Rate of home building in the Vale must double, says report
The Prosperity Report, published on Friday (November 17) by the National Infrastructure Commission (NIC), an advisory government department, recommends that home building is doubled, that transport infrastructure is improved and that powers are devolved to local authorities, in the “Cambridge to Milton Keynes to Oxford Arc”.
According to the publication, these steps should be taken to maximise the prosperity of the region, as part of a project championed by the NIC since March 2016.
Aylesbury could benefit from a rail link between the town and Milton Keynes, via an upgrade of an existing freight line, and a better service into London with the promise of “faster journeys”.
Cllr Martin Tett, the leader of Bucks County Council and chairman of England’s Economic Heartland Strategic Alliance, said: “There is much to welcome in this report. It is critically important that growth is enabled by the provision of new infrastructure.”
“However, to be truly successful this must be more than just transport and include, for example, new utilities, high speed broadband, health services, education, parks and open space and skills.”
“We also welcome the NIC’s view that the identification of areas for growth should be led by local authorities, not imposed ‘top down’. The Heartland Alliance clearly presents the base on which to build new, strategic, cross corridor planning and delivery vehicles. The Government does not have to start from scratch and risk losing the momentum already developed.”
The report also considers the “intensification and expansion” of Milton Keynes to be a key opportunity for the area, suggesting that the population could rise to half a million people.
A “new garden town west of Cambridge” supported by a new train station on the East to West Rail line could also find a home in Buckinghamshire.
Andrew M Smith, chairman of Buckinghamshire Thames Valley Local Enterprise Partnership (BTVLEP), welcomed today’s report, saying:“Buckinghamshire Thames Valley Local Enterprise Partnership welcomes the publication of the National Infrastructure Commission report - especially in the context of the forthcoming publication of the Industrial Strategy white paper.
“We are delighted that the significant economic potential of the area has been recognised at a national level and that many of the infrastructure requirements needed to unlock this potential are included within the initial recommendations, in particular the advance delivery of East West Rail, the Oxford to Cambridge Expressway and improving rail links to London.“The Bucks Growth Strategy, produced by BTVLEP, was shared with the National Infrastructure Commission and Government as part of the corridor consultation. It sets out the ambitions and opportunity for Buckinghamshire to be an integral part of economically led growth for the corridor.”
The impact on the natural environment, however, is a cause of worry for the Campaign to Protect Rural England, who feel the report may lead to increased traffic and poorly thought-out housing developments.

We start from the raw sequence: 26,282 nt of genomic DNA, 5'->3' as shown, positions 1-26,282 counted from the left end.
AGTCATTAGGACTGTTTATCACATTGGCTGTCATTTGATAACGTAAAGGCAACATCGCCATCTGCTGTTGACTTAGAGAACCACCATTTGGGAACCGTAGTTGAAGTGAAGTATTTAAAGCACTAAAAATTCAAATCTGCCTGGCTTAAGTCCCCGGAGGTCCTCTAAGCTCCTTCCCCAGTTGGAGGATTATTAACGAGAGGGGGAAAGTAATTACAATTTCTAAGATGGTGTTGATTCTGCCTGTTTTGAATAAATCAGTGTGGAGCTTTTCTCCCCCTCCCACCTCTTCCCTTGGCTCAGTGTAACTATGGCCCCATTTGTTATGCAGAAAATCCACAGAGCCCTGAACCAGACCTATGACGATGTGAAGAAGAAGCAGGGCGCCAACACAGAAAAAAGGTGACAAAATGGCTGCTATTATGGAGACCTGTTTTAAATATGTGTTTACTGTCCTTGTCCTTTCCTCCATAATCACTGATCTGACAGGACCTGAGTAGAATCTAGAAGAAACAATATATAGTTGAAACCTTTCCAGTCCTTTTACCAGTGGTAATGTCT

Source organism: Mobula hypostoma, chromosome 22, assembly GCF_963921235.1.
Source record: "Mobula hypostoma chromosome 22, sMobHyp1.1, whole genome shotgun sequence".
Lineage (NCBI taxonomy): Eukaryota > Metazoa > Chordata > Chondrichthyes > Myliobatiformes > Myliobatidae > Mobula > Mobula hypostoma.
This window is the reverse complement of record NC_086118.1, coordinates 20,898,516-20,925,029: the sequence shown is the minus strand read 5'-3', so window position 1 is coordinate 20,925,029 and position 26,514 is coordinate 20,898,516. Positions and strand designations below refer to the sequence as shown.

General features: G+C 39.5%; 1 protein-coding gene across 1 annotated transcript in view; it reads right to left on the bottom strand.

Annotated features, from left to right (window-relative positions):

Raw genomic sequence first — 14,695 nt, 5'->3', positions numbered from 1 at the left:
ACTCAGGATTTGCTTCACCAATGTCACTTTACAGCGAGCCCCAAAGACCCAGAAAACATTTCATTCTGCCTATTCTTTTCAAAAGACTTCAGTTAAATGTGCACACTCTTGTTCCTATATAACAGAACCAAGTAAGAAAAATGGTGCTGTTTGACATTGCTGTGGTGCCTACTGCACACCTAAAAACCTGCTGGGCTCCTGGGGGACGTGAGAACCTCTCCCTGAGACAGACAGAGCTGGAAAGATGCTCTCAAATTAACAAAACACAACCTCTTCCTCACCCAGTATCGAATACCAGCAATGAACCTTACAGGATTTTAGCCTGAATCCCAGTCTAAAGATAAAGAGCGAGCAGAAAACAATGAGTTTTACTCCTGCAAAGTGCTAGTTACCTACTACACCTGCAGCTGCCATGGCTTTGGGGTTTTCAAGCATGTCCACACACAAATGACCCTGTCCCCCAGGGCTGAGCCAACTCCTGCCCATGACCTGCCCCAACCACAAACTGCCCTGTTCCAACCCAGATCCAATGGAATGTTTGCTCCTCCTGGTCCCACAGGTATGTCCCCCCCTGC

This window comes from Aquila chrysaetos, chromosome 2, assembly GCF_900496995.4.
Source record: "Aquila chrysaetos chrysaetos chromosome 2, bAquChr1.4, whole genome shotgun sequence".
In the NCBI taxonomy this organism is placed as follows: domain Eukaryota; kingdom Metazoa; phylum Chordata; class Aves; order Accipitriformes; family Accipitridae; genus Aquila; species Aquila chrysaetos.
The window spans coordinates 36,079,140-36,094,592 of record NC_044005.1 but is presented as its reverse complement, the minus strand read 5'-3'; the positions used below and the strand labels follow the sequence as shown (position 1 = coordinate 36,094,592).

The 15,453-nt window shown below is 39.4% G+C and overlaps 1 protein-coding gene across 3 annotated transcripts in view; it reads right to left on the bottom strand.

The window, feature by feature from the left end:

Senior Infrastructure Campaigner Daniel Carey-Dawes explained: “Today’s report will be met with real concern by all those who care for the natural environment. There are elements of the study, which we welcome, including the joined up approach to housing, planning and infrastructure, and the promotion of East-West rail links.
“However, many areas give us significant cause for concern. This area is already under huge development pressure and these proposals will not help rebalance the economy.
“The rhetoric on sustainable growth is not matched by the reality of some of the recommendations. The proposed expressway will simply generate new traffic and encourage developers to build unaffordable homes in the wrong locations.
“Looking ahead to the Budget, the Government must ensure there is genuine consultation with all the communities affected before taking these proposals further. This cannot be another infrastructure project done to a community rather than with them.”
Winslow County Councillor John Chilver reiterated these concerns on Twitter. He added: “Decisions on the Oxford-Cambridge Expressway route are being taken in secret behind closed doors with no public consultation.”
Chairman of the National Infrastructure Commission Lord Andrew Adonis said: “The arc spanning Cambridge, Milton Keynes and Oxford attracts the brightest and best from some of the most cutting edge industries.
“But the area also suffers from a lack of available homes and an infrastructure network that is feeling the strain – pricing local people out of the market, making it difficult for businesses to recruit staff, and threatening the future competitiveness of one of the most successful parts of the country.
“A ground-breaking deal between ministers and local leaders could transform the area, helping to double the rate of housebuilding and deliver the first new towns this country has seen for half a century. With this one of the most economically important parts of the UK, it could add billions of pounds a year to the national economy.
“I urge local leaders to seize this opportunity and work together with Government.”
To read the report, head to the National Infrastructure Commission website.